Death Row Delayed: The pandemic’s impact on Tennessee executions

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NASHVILLE, Tenn. (WKRN) – The COVID-19 pandemic shut down bars, restaurants, the entertainment industry. It also shut down executions in Tennessee.

Death row inmate Nicholas Sutton was executed by electric chair on the evening of Feb. 20 at Riverbend Maximum Security Institution in Nashville. He was the seventh Tennessee inmate put to death in a span of 18 months – a pace topped only by the state of Texas.

But as the dynamics of the pandemic continued to evolve, the Tennessee Supreme Court issued stays of execution for two death row inmates because of COVID-19.

In April, the court postponed the scheduled execution of Oscar Smith by eight months. He had been sentenced to die on June 4 for the murders of his estranged wife and her two sons from a previous marriage. Smith’s attorneys argued that restrictions meant to slow the spread of the coronavirus prevented them from doing important legal work for the case.

Then in June, the court postponed the execution of Byron Black – moving it from Oct. 8 to April 8, 2021. Black was convicted in Nashville of murdering his girlfriend Angela Clay and her daughters Latoya, 9, and Lakesha, 6, at their home in 1988. His attorneys said the pandemic made it impossible to have a hearing on whether Black is competent to be executed. They also wrote that the health crisis was interfering with the ability to prepare for a clemency request.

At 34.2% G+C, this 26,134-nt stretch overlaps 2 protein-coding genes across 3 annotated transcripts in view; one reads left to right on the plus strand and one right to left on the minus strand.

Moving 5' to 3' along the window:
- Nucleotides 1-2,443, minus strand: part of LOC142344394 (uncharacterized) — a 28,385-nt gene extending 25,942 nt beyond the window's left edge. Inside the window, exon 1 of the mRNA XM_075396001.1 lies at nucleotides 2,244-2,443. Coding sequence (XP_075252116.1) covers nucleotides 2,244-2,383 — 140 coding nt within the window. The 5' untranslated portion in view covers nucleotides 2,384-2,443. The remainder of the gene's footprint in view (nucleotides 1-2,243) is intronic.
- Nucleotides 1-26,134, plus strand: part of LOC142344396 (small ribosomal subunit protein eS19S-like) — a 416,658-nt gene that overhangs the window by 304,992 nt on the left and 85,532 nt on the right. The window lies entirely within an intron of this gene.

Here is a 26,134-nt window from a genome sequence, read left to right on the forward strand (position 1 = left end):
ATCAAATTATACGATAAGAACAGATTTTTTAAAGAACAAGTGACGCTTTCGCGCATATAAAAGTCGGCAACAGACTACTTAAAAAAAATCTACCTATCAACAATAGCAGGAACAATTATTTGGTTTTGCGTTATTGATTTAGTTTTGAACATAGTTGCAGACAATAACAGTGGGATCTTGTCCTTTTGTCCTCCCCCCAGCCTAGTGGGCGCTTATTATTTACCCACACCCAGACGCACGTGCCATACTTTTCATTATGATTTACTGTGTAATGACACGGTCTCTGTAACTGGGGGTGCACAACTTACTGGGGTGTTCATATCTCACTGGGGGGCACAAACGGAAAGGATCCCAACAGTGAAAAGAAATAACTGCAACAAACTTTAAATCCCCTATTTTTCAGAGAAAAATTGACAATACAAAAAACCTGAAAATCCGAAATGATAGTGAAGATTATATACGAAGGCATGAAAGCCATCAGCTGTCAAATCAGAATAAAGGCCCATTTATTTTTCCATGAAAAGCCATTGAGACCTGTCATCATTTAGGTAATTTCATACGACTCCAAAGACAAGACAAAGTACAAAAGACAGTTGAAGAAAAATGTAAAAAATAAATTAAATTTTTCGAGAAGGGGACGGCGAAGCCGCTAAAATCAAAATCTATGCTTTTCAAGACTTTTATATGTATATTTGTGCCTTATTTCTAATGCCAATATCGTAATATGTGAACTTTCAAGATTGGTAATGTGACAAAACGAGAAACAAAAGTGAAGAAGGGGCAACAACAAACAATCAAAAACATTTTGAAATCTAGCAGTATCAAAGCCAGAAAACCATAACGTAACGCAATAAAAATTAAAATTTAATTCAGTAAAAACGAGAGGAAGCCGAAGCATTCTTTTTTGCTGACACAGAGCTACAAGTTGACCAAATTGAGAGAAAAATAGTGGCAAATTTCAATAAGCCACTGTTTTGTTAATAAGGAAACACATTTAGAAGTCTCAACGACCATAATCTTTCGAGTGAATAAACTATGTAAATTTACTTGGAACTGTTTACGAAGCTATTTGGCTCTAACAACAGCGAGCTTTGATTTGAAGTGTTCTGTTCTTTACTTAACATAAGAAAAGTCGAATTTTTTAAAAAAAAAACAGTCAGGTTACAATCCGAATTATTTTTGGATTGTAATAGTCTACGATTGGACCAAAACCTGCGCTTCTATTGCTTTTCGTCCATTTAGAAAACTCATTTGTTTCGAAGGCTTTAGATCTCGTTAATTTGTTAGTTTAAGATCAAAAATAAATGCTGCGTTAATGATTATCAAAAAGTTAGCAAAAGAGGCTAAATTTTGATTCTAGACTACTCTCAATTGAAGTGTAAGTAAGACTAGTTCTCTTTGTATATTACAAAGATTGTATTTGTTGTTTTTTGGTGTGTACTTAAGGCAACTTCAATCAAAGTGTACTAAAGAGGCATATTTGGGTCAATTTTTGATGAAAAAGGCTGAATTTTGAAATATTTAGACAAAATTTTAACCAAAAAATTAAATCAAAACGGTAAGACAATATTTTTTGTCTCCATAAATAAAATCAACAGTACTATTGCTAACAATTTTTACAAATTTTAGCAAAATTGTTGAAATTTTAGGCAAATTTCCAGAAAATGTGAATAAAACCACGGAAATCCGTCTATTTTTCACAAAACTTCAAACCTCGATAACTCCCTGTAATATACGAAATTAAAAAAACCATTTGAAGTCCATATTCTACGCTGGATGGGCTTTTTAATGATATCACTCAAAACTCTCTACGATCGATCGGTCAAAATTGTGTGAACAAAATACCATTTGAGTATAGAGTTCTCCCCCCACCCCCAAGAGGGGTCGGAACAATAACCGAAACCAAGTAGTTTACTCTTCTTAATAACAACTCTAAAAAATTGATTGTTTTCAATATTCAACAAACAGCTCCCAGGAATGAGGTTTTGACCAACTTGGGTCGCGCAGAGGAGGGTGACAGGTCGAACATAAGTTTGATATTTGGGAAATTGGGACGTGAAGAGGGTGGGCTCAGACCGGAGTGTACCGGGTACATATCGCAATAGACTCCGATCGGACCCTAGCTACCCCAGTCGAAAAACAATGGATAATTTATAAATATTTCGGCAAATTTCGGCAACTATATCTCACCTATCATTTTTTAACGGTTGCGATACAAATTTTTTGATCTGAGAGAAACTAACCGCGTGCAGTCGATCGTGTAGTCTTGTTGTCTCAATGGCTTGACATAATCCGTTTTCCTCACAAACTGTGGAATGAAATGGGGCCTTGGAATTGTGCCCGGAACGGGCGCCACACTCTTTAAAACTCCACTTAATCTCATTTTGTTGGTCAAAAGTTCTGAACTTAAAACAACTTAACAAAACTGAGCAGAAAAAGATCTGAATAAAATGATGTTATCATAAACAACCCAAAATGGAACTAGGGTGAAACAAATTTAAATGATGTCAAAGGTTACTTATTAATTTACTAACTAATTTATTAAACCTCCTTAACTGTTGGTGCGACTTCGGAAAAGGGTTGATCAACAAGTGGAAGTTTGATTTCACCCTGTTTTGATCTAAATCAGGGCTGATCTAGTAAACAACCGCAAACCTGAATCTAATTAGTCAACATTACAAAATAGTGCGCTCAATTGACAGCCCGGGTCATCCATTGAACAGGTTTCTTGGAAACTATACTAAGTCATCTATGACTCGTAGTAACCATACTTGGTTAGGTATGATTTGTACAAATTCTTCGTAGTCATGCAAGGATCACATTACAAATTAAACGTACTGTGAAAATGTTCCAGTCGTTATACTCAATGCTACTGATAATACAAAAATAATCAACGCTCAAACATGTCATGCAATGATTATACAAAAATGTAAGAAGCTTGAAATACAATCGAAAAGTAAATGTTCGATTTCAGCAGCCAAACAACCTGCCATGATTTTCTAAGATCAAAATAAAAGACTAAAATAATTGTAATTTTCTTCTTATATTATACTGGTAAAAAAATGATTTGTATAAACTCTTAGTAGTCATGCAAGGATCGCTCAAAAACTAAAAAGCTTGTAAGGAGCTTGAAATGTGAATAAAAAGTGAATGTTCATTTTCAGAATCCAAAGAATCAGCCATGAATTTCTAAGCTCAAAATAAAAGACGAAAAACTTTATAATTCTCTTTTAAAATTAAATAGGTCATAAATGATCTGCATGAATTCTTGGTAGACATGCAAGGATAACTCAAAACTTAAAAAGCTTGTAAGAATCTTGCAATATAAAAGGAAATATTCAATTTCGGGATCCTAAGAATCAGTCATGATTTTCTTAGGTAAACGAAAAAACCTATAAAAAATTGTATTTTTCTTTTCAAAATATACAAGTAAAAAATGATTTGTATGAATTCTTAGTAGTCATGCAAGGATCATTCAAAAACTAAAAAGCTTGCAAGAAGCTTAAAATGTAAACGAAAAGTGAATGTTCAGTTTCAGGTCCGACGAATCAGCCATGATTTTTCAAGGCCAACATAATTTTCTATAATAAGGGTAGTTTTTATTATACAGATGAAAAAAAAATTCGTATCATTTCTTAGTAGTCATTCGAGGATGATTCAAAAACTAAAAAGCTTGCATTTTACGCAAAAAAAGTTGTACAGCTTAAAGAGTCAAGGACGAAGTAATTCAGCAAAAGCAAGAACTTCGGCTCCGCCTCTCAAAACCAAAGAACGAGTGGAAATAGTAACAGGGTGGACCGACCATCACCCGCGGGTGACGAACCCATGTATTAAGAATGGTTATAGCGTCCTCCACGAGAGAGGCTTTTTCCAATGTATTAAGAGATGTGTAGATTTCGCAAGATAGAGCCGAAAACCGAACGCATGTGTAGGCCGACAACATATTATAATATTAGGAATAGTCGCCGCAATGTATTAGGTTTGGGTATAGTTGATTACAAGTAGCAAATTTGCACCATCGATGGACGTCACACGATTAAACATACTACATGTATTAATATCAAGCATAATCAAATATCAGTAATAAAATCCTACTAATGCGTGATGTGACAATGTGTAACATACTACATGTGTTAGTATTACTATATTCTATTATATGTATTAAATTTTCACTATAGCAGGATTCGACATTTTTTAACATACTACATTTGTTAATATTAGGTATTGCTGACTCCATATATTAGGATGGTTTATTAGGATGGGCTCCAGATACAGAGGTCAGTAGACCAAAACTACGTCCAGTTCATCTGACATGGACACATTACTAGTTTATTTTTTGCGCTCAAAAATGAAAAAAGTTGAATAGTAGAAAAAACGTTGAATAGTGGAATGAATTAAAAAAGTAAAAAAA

In July, Governor Bill Lee Governor announced he would grant a temporary reprieve from execution to death row inmate Harold Wayne Nichols.

“I am granting Harold Wayne Nichols a temporary reprieve from execution until December 31, 2020, due to the challenges and disruptions caused by the COVID-19 pandemic,” Gov. Lee said in a statement to News 2 on July 17.

Nichols was convicted of rape and first-degree felony murder in the 1988 death of Karen Pulley in Hamilton County. Weeks after the decision, Pulley’s sister spoke to The Associated Press.

“My hurt does not get to take a break because of a pandemic,” Lisette Monroe said in a phone interview. “I thought finally we were going to have justice. I thought finally I could go to Karen’s grave and say, ‘it’s over.’ But that’s not what I got. I got another excuse.”

Since the execution of Sutton in Tennessee in February, ten death sentences have been carried out nationwide, according to the non-profit Death Penalty Information Center in Washington, D.C. According to the group’s website, the last seven executions were carried out on the Federal level.

News 2 is digging deeper into the impact coronavirus has had on the capital punishment process in Tennessee, including legal arguments and the emotional toll on the families of murder victims.

We have special reports on “Death Row Delayed” all day Thursday in every newscast.

Associated Press reporting was included in this story.

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